In accord with a need for a more economical storage tank system, there has now been developed a method of building a composite storage tank. The tank is built by a method which results in a savings in both raw material and labor costs. The resultant storage tank has double wall characteristics which gives it performance attributes that make it a viable alternative to current double wall storage tank systems.
A method of building a composite storage tank comprises the steps of applying a viscous resinous core material to a support surface and winding onto, into or along with the viscous resinous core material discrete filament bundles. The resinous core material encapsulates the filament bundles, but does not significantly penetrate into an interior of the bundles. The substantially resin-free interiors provide flow paths for the ready detection of wall leakage. The resultant composite storage tank has double wall characteristics. A crack or hole in either an inside or outside surface which extends at least to the encapsulated filament bundle interiors will alert the tank's operator/owner to the problem.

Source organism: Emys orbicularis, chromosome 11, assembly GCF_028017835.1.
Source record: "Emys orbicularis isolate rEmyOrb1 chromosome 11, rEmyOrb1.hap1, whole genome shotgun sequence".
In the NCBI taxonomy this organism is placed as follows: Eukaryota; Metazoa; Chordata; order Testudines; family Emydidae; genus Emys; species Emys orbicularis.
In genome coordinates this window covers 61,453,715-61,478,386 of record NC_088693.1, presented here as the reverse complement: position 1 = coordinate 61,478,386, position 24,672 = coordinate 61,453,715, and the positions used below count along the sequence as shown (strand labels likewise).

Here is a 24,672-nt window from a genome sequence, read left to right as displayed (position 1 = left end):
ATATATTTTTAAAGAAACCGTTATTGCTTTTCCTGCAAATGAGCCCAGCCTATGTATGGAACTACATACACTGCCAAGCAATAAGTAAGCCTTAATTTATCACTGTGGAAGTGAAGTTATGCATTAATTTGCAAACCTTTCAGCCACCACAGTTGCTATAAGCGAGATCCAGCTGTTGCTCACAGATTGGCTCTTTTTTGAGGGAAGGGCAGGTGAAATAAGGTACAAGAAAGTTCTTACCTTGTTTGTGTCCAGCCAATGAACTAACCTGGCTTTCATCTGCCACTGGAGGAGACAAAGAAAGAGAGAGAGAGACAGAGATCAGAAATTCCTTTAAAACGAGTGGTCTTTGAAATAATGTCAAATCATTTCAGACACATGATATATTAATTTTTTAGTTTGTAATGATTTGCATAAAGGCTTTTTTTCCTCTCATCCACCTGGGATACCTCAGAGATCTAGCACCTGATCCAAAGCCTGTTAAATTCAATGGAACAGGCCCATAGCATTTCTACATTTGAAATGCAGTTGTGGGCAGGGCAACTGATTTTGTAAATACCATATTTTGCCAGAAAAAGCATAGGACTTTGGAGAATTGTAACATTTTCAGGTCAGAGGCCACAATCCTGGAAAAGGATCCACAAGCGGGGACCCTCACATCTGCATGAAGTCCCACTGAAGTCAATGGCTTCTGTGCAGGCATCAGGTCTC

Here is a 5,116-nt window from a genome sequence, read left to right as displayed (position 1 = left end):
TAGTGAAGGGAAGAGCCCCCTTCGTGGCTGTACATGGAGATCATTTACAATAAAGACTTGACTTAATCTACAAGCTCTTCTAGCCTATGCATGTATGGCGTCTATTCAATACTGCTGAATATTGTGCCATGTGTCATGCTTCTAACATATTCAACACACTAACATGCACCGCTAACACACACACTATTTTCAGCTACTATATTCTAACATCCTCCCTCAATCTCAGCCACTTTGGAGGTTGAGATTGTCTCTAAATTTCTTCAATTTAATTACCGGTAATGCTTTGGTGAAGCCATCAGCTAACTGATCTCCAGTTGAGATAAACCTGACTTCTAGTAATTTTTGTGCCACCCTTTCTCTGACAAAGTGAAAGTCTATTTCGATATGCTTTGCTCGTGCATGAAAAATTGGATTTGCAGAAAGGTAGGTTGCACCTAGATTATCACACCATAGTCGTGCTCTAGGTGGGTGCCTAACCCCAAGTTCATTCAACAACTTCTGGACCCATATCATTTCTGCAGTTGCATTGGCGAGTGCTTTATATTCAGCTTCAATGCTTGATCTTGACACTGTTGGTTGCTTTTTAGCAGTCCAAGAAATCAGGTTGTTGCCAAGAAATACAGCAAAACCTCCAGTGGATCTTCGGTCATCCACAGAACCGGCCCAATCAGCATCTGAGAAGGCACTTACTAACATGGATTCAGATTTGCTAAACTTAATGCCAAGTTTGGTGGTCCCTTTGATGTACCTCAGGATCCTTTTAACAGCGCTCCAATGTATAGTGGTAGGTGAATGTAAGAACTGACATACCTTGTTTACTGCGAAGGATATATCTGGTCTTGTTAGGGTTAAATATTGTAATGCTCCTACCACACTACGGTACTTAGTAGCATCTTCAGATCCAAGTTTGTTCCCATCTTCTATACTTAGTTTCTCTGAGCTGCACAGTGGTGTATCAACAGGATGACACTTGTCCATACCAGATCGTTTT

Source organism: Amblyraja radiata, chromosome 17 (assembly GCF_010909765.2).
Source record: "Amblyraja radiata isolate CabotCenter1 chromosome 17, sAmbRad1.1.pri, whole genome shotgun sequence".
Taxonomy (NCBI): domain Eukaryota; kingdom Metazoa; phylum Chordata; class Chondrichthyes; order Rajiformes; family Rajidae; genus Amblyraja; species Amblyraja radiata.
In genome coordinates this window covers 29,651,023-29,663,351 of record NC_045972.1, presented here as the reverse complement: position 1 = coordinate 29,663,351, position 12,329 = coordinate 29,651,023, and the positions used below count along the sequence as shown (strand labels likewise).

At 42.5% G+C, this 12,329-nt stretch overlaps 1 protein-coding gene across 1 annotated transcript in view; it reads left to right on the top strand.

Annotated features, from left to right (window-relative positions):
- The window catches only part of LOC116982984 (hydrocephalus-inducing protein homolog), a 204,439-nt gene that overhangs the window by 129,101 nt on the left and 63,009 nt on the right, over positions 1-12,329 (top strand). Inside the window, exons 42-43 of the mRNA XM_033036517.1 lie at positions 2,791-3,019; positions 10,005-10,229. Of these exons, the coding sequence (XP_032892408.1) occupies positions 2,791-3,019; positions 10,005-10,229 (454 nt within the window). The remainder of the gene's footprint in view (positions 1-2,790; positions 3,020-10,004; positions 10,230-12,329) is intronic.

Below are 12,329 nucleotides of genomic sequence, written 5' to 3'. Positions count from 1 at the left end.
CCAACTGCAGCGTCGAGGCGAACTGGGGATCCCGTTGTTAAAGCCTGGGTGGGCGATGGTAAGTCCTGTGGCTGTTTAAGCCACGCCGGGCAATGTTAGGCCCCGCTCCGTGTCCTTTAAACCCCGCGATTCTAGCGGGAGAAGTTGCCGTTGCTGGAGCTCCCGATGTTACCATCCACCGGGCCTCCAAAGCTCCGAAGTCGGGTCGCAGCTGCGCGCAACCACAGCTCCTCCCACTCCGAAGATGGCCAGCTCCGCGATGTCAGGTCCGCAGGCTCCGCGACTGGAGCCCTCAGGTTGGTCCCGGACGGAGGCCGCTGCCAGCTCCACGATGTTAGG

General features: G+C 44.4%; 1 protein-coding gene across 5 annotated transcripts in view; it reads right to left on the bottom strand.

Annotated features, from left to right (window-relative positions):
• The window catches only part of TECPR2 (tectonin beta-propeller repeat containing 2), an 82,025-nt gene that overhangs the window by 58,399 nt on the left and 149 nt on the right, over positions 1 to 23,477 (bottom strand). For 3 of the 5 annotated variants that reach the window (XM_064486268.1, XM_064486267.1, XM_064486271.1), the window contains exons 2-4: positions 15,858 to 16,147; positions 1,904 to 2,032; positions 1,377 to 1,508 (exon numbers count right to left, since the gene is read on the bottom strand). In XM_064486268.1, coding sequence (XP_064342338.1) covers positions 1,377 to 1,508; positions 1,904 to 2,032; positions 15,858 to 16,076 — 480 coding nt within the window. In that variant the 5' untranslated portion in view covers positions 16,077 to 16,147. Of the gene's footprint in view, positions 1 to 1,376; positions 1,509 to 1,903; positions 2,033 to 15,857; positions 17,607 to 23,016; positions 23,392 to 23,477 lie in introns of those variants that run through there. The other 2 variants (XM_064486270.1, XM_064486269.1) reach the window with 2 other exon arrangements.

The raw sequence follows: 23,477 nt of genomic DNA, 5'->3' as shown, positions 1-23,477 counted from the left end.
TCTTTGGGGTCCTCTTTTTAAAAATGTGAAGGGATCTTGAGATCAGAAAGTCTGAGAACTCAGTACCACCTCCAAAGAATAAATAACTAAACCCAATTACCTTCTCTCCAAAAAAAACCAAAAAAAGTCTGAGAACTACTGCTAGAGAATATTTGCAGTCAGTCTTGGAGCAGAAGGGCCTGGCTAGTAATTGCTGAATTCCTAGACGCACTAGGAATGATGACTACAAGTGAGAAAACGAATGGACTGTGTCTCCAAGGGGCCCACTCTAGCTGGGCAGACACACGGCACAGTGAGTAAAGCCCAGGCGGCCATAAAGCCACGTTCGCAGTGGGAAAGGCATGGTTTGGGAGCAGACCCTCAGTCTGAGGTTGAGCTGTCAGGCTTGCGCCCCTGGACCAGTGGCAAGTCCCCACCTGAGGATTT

FIG. 1 is an environmental view of a half-section of composite storage tank of the invention in the process of being built on a male mandrel.
FIG. 2 is a view in section showing in detail a portion of the composite storage tank wall while still on the mandrel of FIG. 1 in an early formation stage.
FIG. 3 is a view in section of a portion of the composite storage tank wall while still on the mandrel of FIG. 1.
FIG. 4 is a partial view in section of another composite storage tank wall of the invention wherein a gel coat forms an underside of the wall.
FIG. 5 is a partial view in section showing a preferred composite storage tank wall having an inner and outer fibrous reinforced resinous material.
FIG. 6 is a partial view in section showing in detail another composite storage tank wall wherein two plys of filament bundles at slight cross angles are used.
FIG. 7 is a partial view in section showing still another composite storage tank wall wherein two plys of filament bundles at substantial right angles to one another are used.